Shigeru Omi, chairman of the government panel of experts dealing with the novel coronavirus pandemic, and other health experts hold a news conference June 18 to explain the proposal they submitted. (Video footage by The Asahi Shimbun)

The message from a group of top health experts could not be clearer: For safety's sake, don't allow spectators at the Tokyo Olympics due to start late next month.

Now, it is up to the government to decide whether to heed this advice, even as pre-emergency steps are scheduled to replace a months-long state of emergency that will expire on June 20.

The proposal submitted June 18 by the experts starkly spelled out a preference for not allowing any spectators at the Games that kick off July 23.

The central government and Olympic organizing committee must now grapple with how many, if any, spectators can attend the various Olympic events.

The sports extravaganza has already been delayed by a year because of the health crisis. 

The scale of pedestrian traffic during an Olympics goes well beyond what occurs during professional baseball and soccer games.

The largest number of tickets sold for a single day for events to be held in Tokyo and its three neighboring prefectures already stands at about 430,000.

In comparison, baseball stadiums in the four prefectures on average attract 47,000 or so fans a day, while the J.League has about 7,000 fans in the four prefectures on a typical day.

The proposal submitted by Shigeru Omi, chairman of the panel of experts advising the government on the novel coronavirus pandemic, and other health experts cited the increased flow of people during the Olympics as representing a major risk for spreading infections.

The proposal was submitted less than 24 hours after Prime Minister Yoshihide Suga expressed his intention to allow fans to the Olympic events.

However, a close associate of Suga clearly took the experts’ proposal to heart, noting that “it is based on scientific knowledge, so spectators should not be allowed in.”

Ignoring the recommendations of experts badly hurt the Suga Cabinet's standing in public opinion polls last autumn during the third wave of COVID-19 cases.

The administration pushed ahead with its "Go To Travel" tourism promotion campaign and the ensuing surge in new COVID-19 cases resulted in  plunging approval ratings for the Suga Cabinet.

There are already signs in Tokyo of a fifth wave of infections. A similar surge of cases due to greater pedestrian traffic during the Olympics prompted  one executive of the ruling Liberal Democratic Party to say, “The prime minister will have to assume the political responsibility.”

While polls have consistently shown that 70 percent of the public is against holding the Olympics while the pandemic is raging, Suga has clung to the view that a successful outcome would bolster the LDP’s chances in the Lower House election that must be held this autumn.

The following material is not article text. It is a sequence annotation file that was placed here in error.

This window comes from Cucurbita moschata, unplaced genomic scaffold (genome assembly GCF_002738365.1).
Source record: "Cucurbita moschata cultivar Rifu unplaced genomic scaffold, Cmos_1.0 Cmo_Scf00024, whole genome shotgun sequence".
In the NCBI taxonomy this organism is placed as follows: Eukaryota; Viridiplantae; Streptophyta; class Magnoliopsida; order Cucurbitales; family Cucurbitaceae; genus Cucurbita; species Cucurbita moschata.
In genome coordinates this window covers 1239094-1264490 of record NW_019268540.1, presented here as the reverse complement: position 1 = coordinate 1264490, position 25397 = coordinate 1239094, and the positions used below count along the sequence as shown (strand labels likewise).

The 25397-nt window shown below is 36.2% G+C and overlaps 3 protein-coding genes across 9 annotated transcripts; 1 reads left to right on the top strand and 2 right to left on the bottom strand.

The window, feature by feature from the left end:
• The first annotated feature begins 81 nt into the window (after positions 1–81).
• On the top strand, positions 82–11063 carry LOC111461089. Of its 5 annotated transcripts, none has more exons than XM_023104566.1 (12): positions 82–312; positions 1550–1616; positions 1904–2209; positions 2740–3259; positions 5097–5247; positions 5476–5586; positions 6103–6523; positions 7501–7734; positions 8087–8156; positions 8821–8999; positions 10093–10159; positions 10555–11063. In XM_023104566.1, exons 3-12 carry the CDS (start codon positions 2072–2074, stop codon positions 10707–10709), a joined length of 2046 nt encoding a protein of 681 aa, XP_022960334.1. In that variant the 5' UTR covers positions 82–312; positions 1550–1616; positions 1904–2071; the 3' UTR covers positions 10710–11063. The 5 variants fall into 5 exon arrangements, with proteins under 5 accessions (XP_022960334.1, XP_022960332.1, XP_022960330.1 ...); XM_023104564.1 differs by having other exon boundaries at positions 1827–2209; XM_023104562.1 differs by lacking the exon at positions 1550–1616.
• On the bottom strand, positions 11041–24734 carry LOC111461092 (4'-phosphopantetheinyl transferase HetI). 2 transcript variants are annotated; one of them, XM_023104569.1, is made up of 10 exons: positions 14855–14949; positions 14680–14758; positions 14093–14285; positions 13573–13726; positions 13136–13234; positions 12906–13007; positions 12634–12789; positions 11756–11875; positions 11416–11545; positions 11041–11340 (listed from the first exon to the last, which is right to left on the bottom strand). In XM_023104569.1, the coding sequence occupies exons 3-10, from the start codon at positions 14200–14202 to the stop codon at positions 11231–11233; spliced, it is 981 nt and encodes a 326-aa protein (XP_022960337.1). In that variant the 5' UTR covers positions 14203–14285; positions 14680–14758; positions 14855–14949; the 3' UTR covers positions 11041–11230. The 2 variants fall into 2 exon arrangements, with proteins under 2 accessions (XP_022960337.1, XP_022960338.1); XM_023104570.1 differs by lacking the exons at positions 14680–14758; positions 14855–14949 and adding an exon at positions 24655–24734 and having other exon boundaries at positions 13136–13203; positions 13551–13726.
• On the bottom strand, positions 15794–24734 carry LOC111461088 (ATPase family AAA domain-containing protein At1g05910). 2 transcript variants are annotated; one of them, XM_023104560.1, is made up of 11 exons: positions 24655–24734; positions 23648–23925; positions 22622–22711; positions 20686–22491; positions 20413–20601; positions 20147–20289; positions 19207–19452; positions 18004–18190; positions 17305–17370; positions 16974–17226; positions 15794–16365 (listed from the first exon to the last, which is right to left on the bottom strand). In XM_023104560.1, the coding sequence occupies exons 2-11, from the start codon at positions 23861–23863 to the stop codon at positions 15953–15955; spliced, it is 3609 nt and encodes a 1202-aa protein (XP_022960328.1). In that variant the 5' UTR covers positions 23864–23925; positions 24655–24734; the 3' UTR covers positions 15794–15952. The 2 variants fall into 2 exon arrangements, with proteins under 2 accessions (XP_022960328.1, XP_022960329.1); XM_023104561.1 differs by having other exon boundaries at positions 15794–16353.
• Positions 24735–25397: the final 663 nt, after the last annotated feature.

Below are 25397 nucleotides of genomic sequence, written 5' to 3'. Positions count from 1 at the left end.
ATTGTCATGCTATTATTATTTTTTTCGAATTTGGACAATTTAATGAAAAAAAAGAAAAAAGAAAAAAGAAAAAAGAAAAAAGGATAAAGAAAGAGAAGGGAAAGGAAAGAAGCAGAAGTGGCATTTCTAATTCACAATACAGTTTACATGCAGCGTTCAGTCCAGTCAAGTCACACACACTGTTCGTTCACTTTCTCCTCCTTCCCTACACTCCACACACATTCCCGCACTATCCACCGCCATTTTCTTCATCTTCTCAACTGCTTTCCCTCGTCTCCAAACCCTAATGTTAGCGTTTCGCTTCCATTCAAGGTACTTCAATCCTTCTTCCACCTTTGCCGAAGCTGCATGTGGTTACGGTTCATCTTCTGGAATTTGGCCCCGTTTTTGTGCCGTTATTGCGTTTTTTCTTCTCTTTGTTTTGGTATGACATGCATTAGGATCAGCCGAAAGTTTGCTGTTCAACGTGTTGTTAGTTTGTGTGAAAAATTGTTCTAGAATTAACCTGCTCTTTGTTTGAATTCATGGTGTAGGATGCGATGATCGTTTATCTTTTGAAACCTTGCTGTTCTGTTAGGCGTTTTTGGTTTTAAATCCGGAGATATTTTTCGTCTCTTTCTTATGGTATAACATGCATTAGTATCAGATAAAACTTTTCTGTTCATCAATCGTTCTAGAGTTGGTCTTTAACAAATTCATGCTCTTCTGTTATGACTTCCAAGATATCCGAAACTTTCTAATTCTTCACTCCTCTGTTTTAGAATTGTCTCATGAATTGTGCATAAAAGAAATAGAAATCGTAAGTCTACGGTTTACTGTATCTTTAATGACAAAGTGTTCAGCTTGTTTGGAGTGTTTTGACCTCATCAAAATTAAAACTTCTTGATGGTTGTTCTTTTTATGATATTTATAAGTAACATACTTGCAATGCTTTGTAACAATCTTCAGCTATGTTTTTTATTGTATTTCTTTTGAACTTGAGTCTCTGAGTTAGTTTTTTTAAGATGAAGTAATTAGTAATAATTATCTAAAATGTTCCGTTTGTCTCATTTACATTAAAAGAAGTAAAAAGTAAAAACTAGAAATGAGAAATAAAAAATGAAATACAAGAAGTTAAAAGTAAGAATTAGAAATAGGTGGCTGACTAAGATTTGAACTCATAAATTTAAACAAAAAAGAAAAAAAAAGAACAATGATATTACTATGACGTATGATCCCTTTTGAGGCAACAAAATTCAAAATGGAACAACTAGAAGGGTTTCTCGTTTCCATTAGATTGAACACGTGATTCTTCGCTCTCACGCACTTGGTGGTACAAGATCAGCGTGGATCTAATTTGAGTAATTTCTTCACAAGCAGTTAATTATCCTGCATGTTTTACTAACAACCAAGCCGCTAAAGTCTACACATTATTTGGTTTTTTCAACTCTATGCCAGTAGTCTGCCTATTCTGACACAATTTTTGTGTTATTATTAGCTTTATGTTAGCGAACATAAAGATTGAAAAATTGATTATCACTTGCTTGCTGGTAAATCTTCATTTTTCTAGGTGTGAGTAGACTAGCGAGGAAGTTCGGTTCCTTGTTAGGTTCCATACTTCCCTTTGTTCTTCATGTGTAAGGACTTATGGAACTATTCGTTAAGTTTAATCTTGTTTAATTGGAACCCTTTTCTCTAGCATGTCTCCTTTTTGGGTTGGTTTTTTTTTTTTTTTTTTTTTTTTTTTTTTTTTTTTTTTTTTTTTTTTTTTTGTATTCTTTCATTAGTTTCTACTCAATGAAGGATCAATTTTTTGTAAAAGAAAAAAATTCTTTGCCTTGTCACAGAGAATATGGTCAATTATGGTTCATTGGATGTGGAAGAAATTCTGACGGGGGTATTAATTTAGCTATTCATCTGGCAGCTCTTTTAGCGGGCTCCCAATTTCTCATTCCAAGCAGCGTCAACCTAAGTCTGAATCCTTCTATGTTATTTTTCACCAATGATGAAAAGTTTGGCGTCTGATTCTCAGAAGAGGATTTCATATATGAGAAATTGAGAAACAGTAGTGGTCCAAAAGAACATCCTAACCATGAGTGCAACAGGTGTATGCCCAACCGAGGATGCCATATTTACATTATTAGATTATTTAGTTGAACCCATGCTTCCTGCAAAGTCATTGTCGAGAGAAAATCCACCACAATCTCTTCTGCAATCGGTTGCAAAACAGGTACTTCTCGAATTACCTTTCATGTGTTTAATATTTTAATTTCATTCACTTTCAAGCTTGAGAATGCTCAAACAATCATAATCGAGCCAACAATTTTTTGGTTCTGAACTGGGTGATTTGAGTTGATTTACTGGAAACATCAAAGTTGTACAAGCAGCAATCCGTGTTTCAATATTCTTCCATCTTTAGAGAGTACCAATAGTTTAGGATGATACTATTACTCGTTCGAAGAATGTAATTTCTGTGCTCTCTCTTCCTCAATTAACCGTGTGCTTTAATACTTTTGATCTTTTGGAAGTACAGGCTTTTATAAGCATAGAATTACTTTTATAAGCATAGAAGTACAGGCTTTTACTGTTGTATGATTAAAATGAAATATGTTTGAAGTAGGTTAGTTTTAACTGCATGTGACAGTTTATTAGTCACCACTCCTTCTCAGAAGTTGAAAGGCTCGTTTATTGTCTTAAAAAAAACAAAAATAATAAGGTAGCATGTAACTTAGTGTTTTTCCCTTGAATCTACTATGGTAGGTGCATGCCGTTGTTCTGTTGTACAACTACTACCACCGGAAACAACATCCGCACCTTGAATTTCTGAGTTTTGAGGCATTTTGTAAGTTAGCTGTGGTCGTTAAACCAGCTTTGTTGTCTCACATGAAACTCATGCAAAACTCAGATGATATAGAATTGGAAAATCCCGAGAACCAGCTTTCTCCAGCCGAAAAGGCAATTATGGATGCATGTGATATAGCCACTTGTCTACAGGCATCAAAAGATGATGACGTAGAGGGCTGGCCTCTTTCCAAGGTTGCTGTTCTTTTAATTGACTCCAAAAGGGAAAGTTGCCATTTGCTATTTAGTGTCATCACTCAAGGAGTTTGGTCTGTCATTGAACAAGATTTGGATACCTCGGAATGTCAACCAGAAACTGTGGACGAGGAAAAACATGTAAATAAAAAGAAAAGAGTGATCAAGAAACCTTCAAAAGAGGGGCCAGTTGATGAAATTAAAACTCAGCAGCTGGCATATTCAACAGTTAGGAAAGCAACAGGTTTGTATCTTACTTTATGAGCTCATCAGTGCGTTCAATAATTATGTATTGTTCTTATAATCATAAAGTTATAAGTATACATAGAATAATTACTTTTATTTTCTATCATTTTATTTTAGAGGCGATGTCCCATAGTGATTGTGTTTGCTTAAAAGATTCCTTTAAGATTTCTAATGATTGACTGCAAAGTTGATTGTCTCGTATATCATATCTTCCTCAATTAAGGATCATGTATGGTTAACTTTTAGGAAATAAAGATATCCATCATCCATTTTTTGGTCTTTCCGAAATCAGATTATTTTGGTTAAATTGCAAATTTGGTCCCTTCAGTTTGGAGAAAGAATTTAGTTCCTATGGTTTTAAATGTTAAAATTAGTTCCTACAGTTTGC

He and other LDP lawmakers still favor spectators in the stands for Olympic events, if for no other reason than the positive impact that would have on the economy.

But with pre-emergency curbs to be implemented for Tokyo from June 21 until July 11, there are growing concerns about what should be done in the event those measures have to be extended until the Olympics.

“If those measures cannot be lifted (in time for the Olympics), the option of no fans in the stands cannot be dismissed,” said one high-ranking government source.

The general consensus is that a difficult political decision will have to be made regarding the spectator issue.

An online meeting involving representatives of the central and Tokyo metropolitan governments, the Tokyo Olympic organizing committee as well as the International Olympic Committee and International Paralympic Committee will be held June 21 to decide how many spectators to allow.

The organizing committee’s own roundtable of experts dealing with the pandemic met June 18 after receiving the proposal from Omi and agreed that a flexible approach was needed that could allow for changes to how many spectators are allowed depending on the level of new COVID-19 cases.

Some of the experts who joined in submitting the proposal admitted that their gut feeling was for no spectators at the Olympics.

“Our fundamental stance from the start was ‘no spectators,’” one expert said. “But the proposal would not have been accepted if we said that, so we also included the conditions that would have to be met in order to allow in some fans.”

Criticism was also raised that the proposal came too late, as government officials were already talking about allowing spectators.

Omi explained at the June 18 news conference that many of the experts wanted to present the proposal only after considering the latest data about new COVID-19 cases.

(This article was compiled from reports by Junichiro Ishii, Yuki Edamatsu, Hiroshi Ishizuka and Akiyoshi Abe.)